a grammar question about verb arguments in Od. IV

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brometheus
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a grammar question about verb arguments in Od. IV

Post by brometheus » Sun Jun 26, 2016 1:15 am

Antinous is asking Noemon whether the latter lent his ship to Telemachus under threat of violence or willingly:

"καί μοι τοῦτ᾽ ἀγόρευσον ἐτήτυμον, ὄφρ᾽ ἐὺ εἰδῶ,
σε βίῃ ἀέκοντος ἀπηύρα νῆα μέλαιναν,
ἦε ἑκών οἱ δῶκας, ἐπεὶ προσπτύξατο μύθῳ." (δ.645-647)

I understand that ἀπ-αυράω can take a double accusative, and at first seems to here, since σε is accusative and so is νῆα μέλαιναν. What I don't understand is how ἀέκοντος can be genitive, since it obviously refers to the same person (Noemon) as σε. It's as though ἀπ-αυράω is taking the double accusative AND acc.-of-thing-bereft-of and gen.-of-person-bereft at the same time! What's with that? Is it just to fit the meter?

Manuel
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Re: a grammar question about verb arguments in Od. IV

Post by Manuel » Sun Jun 26, 2016 3:03 am

Well, here is the Merry-Riddell-Munro take on it: http://www.perseus.tufts.edu/hopper/tex ... mmline=646

Treating it as a genitive absolute with concessive force and ellipsis of ὄντος seems to work: "he took it from you by strength, though you were unwilling"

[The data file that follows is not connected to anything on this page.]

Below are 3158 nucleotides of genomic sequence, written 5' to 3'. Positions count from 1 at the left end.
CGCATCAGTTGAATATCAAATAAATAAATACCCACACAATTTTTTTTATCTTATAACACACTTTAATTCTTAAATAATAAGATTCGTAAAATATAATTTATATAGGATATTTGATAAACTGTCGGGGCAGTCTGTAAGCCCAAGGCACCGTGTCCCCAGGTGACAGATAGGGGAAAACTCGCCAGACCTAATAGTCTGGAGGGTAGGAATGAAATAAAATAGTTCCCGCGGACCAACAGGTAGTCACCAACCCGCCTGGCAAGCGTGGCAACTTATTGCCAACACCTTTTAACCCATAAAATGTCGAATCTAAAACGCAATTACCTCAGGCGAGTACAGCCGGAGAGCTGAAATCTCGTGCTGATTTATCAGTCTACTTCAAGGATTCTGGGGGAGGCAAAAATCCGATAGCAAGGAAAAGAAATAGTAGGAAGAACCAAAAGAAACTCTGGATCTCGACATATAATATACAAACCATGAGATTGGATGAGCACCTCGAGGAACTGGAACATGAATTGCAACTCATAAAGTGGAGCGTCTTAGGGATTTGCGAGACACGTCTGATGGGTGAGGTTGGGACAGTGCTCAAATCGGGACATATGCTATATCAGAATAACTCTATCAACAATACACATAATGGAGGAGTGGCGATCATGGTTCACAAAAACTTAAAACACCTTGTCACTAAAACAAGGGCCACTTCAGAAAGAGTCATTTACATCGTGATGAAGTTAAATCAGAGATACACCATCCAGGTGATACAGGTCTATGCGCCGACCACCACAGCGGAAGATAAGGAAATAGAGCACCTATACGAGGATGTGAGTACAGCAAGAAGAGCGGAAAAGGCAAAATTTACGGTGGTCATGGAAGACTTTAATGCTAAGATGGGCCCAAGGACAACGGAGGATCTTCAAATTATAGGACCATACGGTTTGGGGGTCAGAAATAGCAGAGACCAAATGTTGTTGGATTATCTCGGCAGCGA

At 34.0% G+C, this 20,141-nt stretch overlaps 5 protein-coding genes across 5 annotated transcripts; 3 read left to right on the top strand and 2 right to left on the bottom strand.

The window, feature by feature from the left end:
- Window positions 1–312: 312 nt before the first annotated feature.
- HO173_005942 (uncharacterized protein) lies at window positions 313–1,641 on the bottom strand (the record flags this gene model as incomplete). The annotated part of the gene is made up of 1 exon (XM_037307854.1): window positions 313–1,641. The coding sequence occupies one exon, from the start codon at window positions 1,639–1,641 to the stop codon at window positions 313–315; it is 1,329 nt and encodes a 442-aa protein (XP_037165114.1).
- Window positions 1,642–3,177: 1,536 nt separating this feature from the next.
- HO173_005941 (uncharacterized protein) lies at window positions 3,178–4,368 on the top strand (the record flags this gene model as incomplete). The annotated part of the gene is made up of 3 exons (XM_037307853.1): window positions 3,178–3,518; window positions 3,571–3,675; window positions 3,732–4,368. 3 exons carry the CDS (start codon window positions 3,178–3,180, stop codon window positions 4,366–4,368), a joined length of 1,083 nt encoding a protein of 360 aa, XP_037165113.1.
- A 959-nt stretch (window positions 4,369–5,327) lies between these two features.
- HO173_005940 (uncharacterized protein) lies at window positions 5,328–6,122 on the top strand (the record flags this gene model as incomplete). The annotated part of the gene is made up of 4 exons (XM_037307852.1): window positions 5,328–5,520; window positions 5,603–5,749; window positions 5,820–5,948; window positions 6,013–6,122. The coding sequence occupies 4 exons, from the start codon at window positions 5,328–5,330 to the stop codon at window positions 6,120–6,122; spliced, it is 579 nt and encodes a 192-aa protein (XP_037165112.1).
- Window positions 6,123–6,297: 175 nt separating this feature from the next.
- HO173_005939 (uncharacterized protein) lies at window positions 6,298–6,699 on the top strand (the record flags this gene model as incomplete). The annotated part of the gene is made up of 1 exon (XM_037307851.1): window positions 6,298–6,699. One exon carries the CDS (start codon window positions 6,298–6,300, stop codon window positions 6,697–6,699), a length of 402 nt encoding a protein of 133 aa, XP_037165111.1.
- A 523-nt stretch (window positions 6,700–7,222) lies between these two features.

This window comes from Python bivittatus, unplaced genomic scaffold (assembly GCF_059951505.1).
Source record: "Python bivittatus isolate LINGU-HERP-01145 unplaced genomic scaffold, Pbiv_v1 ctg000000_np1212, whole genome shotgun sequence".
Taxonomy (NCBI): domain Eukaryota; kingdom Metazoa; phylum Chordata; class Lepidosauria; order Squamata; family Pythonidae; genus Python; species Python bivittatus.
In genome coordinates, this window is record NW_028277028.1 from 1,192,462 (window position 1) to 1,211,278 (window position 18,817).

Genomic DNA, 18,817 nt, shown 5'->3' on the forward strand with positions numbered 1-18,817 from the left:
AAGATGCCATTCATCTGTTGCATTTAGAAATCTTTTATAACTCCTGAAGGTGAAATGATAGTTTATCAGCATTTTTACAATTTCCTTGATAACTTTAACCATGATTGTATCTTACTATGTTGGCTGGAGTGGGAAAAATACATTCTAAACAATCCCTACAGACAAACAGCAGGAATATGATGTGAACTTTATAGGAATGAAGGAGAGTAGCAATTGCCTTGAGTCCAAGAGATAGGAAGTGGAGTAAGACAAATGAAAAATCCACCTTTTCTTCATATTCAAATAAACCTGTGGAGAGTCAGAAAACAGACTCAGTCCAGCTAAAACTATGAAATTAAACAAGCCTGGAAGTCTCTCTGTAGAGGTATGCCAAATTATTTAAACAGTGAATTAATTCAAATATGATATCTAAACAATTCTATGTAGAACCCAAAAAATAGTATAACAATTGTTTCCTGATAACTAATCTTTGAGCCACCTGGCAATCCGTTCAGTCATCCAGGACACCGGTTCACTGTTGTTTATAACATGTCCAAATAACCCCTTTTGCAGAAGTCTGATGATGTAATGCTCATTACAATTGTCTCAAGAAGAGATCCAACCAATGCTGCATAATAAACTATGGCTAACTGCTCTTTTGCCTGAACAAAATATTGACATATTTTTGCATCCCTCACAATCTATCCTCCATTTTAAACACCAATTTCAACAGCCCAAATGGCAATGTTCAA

mwh
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Re: a grammar question about verb arguments in Od. IV

Post by mwh » Sun Jun 26, 2016 3:58 am

It is certainly awkward. But there’s a similar verse in the Iliad: 1.430 την ρα βιῃ αεκοντος απηυρων, “they took her away by force against his will” (re Briseis being taken from Achilles)—again αεκοντος gen. not αεκοντα acc. (which would indeed strain the meter, as you imply, though perhaps not quite intolerably at caesura). There we could take αεκοντος as a genitive absolute, “they took her away by force, (he) being unwilling.” That’s less easy here in Od.4, given the presence of σε, but obviously something similar is going on, and there’s formulaic pressure to consider. I think it’s significant that in both verses the phrase used is βιῃ αεκοντος, and βιᾳ/ῃ + genitive means “in spite of (someone)”, “against (someone’s) will” (LSJ βία II.2).

PS Now I see Merry’s note linked by Manuel, but I’ll let this stand regardless.

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